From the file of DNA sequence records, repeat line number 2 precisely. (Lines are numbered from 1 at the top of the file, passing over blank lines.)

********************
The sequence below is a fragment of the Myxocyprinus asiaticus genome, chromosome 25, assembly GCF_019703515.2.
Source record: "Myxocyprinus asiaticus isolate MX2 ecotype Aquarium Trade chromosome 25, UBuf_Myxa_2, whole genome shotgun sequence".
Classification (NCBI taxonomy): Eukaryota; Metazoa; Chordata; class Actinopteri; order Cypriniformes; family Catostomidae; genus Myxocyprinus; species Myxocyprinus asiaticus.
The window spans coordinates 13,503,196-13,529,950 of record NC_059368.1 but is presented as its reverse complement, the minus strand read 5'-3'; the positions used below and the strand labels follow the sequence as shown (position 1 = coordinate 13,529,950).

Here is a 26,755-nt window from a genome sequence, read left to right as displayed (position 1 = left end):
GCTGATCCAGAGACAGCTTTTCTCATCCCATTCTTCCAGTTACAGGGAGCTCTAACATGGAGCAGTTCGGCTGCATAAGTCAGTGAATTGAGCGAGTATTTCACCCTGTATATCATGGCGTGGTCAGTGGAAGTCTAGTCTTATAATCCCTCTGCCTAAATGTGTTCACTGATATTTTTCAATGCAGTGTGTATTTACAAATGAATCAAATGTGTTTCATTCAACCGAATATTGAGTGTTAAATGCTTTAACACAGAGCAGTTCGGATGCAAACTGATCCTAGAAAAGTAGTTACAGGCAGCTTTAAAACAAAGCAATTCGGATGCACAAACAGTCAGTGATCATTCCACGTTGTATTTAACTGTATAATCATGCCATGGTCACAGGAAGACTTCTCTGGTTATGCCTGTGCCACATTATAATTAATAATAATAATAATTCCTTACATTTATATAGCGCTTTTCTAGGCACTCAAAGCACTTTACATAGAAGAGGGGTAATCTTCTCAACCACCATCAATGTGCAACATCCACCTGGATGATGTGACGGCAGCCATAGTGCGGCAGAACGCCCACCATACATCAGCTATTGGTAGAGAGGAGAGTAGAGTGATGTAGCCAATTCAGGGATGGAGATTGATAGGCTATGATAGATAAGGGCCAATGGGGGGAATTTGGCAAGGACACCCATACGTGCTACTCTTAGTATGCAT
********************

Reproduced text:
Source record: "Myxocyprinus asiaticus isolate MX2 ecotype Aquarium Trade chromosome 25, UBuf_Myxa_2, whole genome shotgun sequence".